Technology is convenient and easy to access. There are four USB ports, two in the front and two in the back, which makes charging devices quick and easy.
The entire truck is equipped with 4G LTE high-speed WiFi, with connectivity for up to seven devices.
Safety upgrades include rear-view camera, Lane Departure and Forward Collision Warning.
Though already designed for off-road adventures, the 2015 Colorado comes in four trims, with the Z71 the most exciting off-roading machine.
The Colorado Z71 is Ready for Off-Roading
Though it still drives with the comfort and smooth handling expected of SUVs, the 2015 Chevrolet Colorado Z71 is the official off-road package, equipped with additional off-road features.
Although all Colorados feature coilover front shocks and rear leaf-spring shocks, the Z71 has “specially-calibrated twin-tube shocks,” according to GM. These shocks help the Z71 driver conquer bumpy terrain with a smoother ride.
4.10 Axle Ratio
This allows for more aggressive power from the throttle input, helping you ascend and reach the peak faster.
Hill Descent Control
Ideal for mountainous terrain, the Hill Descent Control automatically runs the brakes when descending hills or reversing at speeds under 20 mph.
Front Recovery Hooks
Not that you ever would, but in case you ever did get stuck on one of your adventures, these hooks are just the thing to pull you out of jam. Literally.
Goodyear Wrangler All-Terrain Adventure Tires
The interior of which contains two high-tensile steel belts supported by a spiral-wrapped layer of Kevlar cord for added rigidity and strength, while maintaining the comfort of the ride.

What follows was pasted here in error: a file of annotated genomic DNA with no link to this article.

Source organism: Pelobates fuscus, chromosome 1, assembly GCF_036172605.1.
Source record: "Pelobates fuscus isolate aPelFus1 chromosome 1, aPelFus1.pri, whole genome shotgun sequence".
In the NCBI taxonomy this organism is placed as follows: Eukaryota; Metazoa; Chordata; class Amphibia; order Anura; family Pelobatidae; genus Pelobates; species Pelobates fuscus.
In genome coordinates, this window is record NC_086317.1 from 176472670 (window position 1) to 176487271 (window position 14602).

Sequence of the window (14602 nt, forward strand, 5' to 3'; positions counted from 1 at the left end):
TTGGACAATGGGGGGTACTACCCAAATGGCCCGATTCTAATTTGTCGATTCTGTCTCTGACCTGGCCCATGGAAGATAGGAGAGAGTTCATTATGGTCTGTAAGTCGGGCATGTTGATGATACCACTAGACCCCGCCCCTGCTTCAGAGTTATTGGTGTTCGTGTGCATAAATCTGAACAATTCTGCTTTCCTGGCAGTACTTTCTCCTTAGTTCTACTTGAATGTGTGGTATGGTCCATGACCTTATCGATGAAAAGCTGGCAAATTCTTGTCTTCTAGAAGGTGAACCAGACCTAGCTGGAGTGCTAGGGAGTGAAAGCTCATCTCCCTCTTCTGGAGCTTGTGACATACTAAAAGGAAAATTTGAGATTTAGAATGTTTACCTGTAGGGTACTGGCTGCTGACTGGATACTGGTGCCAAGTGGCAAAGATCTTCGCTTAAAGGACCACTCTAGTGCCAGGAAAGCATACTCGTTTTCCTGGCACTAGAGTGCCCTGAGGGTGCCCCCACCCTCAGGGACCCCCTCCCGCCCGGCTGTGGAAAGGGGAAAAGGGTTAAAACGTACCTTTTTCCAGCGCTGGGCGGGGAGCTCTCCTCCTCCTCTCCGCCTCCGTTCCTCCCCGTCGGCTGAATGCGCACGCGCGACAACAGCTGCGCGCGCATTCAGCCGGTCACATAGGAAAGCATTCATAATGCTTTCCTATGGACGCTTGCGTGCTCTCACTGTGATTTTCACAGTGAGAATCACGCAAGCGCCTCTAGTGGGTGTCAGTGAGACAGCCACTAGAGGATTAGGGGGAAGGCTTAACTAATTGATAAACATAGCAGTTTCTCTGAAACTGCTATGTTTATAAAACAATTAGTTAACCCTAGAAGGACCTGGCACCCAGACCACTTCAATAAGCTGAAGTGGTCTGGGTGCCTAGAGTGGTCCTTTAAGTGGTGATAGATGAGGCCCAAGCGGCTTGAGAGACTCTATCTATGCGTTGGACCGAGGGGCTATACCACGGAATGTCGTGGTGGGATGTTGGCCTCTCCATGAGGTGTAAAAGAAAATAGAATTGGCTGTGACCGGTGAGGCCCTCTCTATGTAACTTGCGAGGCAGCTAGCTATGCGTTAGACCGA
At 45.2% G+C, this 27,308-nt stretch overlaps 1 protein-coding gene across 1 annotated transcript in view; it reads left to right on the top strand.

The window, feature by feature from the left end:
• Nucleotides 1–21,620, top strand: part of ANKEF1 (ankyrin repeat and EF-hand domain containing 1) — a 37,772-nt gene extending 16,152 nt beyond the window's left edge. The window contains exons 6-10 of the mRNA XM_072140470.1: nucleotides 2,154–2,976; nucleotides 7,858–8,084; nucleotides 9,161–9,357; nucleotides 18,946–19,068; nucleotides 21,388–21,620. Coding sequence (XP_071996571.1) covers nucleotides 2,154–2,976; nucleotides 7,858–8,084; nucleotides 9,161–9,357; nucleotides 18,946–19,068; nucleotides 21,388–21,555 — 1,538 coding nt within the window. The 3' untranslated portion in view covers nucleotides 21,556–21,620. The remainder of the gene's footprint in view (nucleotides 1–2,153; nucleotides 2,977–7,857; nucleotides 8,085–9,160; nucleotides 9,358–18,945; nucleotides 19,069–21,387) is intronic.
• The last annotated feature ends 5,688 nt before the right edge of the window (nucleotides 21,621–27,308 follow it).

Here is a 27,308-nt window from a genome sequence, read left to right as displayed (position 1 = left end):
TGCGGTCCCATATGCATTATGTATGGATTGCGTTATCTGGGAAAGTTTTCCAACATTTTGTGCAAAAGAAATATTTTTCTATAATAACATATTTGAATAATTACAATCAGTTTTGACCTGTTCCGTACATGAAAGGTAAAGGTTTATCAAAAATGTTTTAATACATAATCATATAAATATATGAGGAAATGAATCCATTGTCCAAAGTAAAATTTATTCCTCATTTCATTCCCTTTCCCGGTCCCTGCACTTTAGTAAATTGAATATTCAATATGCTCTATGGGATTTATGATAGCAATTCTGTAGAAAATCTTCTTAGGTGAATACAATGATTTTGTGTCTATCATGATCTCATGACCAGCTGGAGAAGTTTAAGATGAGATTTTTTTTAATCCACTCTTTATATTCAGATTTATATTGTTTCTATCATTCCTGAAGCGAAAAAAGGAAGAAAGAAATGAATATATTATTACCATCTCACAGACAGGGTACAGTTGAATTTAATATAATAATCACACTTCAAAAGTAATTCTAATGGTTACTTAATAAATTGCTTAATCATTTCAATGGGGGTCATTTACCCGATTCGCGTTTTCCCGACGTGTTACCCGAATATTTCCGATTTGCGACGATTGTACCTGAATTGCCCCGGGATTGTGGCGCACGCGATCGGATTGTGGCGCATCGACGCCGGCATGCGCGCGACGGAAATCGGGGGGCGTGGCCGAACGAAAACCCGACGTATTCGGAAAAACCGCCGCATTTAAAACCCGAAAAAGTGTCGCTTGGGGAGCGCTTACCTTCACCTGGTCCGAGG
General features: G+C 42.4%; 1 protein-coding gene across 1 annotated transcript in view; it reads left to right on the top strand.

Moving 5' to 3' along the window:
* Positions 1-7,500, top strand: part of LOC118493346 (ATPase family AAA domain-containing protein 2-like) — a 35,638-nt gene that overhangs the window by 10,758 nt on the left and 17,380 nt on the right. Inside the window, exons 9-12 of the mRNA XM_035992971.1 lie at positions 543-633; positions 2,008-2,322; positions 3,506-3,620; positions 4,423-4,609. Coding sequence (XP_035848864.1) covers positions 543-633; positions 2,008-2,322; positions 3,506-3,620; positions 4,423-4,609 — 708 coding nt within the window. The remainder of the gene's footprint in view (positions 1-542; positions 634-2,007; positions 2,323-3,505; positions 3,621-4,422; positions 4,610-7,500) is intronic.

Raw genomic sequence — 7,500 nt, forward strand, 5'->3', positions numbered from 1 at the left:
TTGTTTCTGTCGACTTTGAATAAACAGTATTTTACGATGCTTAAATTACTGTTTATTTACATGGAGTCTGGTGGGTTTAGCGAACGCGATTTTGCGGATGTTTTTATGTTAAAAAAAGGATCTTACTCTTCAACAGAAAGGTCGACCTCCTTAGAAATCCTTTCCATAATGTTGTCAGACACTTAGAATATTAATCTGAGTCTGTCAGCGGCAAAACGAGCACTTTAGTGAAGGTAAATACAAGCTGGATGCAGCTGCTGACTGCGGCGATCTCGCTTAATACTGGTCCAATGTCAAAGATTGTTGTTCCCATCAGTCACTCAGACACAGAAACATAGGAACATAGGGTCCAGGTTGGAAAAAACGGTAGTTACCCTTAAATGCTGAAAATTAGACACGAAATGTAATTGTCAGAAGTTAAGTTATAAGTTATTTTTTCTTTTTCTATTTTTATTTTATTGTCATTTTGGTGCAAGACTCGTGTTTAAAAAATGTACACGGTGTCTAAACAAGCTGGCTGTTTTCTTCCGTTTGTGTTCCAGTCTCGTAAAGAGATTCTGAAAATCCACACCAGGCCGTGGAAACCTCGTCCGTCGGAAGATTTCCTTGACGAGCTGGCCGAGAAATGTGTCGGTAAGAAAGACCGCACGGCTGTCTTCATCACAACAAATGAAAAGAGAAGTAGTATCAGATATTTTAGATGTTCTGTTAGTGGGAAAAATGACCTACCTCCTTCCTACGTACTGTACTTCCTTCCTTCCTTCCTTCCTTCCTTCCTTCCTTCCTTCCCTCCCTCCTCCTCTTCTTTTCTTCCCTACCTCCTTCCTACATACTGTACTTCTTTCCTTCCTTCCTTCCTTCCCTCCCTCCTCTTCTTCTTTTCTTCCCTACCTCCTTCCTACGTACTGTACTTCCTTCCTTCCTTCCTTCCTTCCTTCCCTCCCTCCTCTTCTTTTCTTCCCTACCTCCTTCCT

The Z71 was really designed for off-roading explorations and starts at the base MSRP of $31,660.
Looking for even more off-road power?
Check out the Colorado Z71 Trail Boss edition, available in extended or crew cab with two or four-wheel drive and choice of long or short bed.
Upgraded to the Goodyear Wrangler DuraTrac 265/65R17 All-Terrain tires, wrapped around 17-inch wheels, the Trail Boss also has GearOn moveable cargo tie-down rings, load bed, and cargo divider.
You can also tell it apart from the original Z71 by its black fender flares and black Chevy bowties on the front and the back of the truck.
It’s Already a Top Seller
With all these bells and whistles, and award-winning praise, it comes as no surprise that the Colorado 2015 is a top seller.
The question then is why did it take Chevy so long to deliver?
Specifically, the fear that manufacturing a mid size truck model would potentially draw consumers away from its larger, and therefore, more lucrative full size truck line.
Remember, bigger is better, and certainly more expensive. Chevy wisely wanted to protect its best-selling bottom line, but seeing an opportunity, took a chance and released the mid-sized Colorado, anyway.
Turns out, Chevy had nothing to fear, other than meeting the overwhelming demand Chevy dealers have experienced since the Colorado’s release in March.
So far, Chevy has sold approximately 7,000 Colorados per month. Sales have surpassed Suburban, Chevy’s monster-sized SUV, making us wonder if maybe less really is more.
Even more impressive is the fact that 40 percent of the 2015 Colorado buyers are completely new to Chevrolet.
These numbers bode well for Chevy if it can turn these first-time consumers into faithful Chevy drivers, who specifically seek out the brand if and when their driving needs change.
Whether you’re a long-time loyal or among the growing prospective Chevy drivers, it’s worth your time to visit any of your local Chevy dealers and scope out the new Chevy Colorado, maybe even test drive the Colorado Z71.
See for yourself why this “little big truck” is such a powerhouse.